Stathis Papaioannou wrote:
> Brent meeker writes:
> > > > As I understand it, Bruno's theory is that you are all the
> > > "consistent continuations" of your consciousness. I'm not exactly sure
> > > what constitutes a consistent continuation, but it must be something
> > > other than just sharing memories. At any given time my
> consciousness is
> > > accessing only a tiny fraction of my memories. Further I'm continually
> > > forming and forgetting short-term memories as well as forgetting some
> > > long-term memories.
> > > >
> > > > Basing identity on memory seems inconsistent with supposing that
> > > identity is some property of consciousness alone. A digital
> > > doesn't depend on memory/data that isn't accessed.
> > >
> > > Identity from moment to moment is not just memory, it is the entire
> > > content of conscious experience, perhaps accessing at any one time
> > > a small portion of memory. It may be just a sense that I am the same
> > > person continuing the same thought as I was a moment ago, or even less
> > > than this when I am waking up from sleep, for example. At such
> > > sufficiently vague moments, my consciousness may even be
> > > indistinguishable with that of many other people in the world, such
> > > if I ceased to exist momentarily I would still experience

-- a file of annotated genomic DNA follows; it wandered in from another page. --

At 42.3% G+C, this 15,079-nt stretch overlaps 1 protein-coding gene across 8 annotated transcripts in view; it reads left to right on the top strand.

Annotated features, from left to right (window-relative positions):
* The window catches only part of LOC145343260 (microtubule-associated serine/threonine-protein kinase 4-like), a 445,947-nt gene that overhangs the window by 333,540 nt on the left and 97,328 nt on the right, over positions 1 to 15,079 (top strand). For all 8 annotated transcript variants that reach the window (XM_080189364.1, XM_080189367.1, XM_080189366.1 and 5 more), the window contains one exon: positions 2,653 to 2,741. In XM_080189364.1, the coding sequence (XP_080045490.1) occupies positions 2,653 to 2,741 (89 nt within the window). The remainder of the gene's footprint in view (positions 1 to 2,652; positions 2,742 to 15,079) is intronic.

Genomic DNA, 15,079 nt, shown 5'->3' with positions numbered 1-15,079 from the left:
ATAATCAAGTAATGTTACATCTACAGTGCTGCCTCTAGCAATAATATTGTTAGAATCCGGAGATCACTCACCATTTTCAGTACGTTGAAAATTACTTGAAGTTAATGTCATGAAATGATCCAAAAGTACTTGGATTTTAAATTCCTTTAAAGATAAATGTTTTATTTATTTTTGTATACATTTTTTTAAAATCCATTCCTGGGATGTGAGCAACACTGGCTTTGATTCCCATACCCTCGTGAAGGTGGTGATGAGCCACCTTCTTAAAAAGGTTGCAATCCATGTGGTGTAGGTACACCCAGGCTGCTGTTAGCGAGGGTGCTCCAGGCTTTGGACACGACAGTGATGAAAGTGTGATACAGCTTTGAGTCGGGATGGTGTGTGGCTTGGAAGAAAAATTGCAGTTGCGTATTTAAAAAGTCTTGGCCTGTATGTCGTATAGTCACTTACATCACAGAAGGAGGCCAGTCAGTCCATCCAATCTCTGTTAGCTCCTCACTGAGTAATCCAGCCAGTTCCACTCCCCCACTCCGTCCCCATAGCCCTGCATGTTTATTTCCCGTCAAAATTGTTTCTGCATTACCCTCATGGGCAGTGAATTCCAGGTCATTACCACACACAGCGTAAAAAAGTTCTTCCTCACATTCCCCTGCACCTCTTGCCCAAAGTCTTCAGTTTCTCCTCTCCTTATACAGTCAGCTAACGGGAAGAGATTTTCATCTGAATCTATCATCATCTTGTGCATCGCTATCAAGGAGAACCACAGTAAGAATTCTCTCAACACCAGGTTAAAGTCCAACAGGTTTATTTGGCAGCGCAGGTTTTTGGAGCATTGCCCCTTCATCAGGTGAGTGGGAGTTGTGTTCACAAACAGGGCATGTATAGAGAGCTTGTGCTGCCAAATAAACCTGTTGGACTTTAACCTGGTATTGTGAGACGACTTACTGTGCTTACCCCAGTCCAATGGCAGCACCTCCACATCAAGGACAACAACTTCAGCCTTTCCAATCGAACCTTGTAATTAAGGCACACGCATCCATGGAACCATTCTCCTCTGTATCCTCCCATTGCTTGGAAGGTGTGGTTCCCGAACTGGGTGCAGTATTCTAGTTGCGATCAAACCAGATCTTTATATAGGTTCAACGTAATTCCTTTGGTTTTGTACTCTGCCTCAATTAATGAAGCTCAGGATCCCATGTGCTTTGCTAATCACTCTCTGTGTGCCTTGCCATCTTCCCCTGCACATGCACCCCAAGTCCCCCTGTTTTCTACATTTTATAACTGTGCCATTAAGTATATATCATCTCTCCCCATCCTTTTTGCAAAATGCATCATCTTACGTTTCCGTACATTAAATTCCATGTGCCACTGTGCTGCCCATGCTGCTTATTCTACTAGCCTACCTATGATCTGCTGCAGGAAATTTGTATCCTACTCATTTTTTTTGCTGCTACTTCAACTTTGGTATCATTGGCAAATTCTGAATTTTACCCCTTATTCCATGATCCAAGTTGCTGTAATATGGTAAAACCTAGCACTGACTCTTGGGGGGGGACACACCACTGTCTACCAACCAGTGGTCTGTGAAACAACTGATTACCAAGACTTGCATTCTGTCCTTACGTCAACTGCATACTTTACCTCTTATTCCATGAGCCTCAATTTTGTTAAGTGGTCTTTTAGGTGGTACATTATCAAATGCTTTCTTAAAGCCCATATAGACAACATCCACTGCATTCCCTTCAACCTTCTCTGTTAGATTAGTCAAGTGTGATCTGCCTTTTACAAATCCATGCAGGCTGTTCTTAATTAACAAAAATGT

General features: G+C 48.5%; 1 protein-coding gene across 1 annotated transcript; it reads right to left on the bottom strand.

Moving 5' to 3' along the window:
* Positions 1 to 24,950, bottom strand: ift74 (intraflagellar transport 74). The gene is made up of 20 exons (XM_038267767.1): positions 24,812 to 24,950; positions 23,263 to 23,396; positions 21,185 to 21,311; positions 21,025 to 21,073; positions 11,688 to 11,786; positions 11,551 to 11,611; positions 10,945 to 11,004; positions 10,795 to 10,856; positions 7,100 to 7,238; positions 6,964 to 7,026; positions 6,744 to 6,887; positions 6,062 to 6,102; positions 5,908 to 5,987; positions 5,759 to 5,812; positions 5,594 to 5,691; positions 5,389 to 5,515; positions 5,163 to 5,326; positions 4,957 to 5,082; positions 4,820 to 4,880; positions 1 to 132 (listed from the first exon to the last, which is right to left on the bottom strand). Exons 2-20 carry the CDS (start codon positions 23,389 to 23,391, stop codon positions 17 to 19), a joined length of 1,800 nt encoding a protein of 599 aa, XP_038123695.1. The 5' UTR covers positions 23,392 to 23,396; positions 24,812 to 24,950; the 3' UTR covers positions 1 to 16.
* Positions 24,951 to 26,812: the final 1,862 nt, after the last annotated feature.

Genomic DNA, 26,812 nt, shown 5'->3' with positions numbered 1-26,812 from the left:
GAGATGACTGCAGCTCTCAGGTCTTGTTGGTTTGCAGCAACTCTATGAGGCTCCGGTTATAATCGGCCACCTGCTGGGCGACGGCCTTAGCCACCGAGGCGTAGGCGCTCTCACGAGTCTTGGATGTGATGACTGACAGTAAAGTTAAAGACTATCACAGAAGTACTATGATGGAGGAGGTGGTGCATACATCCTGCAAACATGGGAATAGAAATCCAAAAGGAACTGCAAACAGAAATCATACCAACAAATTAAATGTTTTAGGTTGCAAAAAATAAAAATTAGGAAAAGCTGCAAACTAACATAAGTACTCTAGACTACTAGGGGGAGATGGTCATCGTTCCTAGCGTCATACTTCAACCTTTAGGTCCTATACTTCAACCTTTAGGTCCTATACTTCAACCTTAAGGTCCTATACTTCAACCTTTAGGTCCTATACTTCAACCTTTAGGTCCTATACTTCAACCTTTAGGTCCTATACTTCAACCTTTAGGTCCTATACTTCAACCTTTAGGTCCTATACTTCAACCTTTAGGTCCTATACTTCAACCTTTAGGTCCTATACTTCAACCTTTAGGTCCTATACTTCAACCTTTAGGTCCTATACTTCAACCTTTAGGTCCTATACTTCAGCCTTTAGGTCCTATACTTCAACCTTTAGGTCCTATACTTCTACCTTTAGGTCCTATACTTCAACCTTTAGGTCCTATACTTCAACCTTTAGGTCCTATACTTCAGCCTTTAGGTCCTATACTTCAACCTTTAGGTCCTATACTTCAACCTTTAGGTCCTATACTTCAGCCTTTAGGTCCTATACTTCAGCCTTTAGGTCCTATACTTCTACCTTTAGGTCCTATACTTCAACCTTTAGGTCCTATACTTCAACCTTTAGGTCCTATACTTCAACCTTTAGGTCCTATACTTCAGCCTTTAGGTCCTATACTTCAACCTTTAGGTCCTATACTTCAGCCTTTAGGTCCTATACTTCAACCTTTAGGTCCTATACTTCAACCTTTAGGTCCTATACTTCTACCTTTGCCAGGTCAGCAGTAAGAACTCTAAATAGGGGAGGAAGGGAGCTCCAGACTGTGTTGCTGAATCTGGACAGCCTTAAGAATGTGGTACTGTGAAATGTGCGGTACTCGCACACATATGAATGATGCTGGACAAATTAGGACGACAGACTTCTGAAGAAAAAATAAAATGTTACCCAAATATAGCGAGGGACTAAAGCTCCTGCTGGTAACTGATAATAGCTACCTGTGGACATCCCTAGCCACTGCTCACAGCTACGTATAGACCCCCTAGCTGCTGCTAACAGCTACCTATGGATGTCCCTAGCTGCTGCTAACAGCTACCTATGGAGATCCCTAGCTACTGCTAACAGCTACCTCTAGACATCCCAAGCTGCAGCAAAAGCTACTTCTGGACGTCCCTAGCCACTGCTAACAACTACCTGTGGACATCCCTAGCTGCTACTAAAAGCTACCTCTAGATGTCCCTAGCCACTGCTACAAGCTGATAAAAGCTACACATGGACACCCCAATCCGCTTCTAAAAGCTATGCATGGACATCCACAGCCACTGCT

> continuity of
> > > consciousness as if nothing had happened, piggy-backing on someone
> > > else's thoughts: all equivalent observer moments are internally
> > > indistinguishable, by definition. However, such a thing could only
> > > happen momentarily, because very quickly I might reflect on my
> > > situation, and it is here that having a store of memories,
> > > personality style etc. instantly accessible (even if not continuously
> > > accessed) makes me, me.
> > Yes I understand that you would eventually, say when waking from
> anesthesia, have some memories unique to Stathis Papaioannou. But in the
> meantime I think you are still you - and not all those other people who
> shared those vague thoughts in the recovery room. And it can't be
> because your memories are "instantly accessible"; that's a mere
> potentiality not a state. If we start to reify potentialities in a
> multi-verse where we already have a white rabbit problem, we'll really
> be in trouble.
> Perhaps even in a minimally conscious state your experiences are
> specific enough to distinguish them from those of everyone else in a
> superficially similar state. But what if, through amazing coincidence,
> you had a 5 second period of consciousness which exactly matched that of
> a stranger on the other side of the world? During that period it would
> be impossible to say (from a 1st person perspective) where you were
> being run or which person you were, in the same way as it would be
> impossible to say where you were being run if your consciousness were
> implemented on two computers running in perfect lockstep.
> Stathis Papaioannou
Which is to say there is no "you", or at least you are not your consciousness.
This raises the question again of "what is the minimum duration of a conscious
state"? You mention 5sec as being a long time for a coincidental match (would
there still be two consciousnesses for that 5sec - I think not), but what about
300msec, or 100msec. There's not much consciousness in 100msec; so little that
it may be occuring hundreds of times over in different brains.
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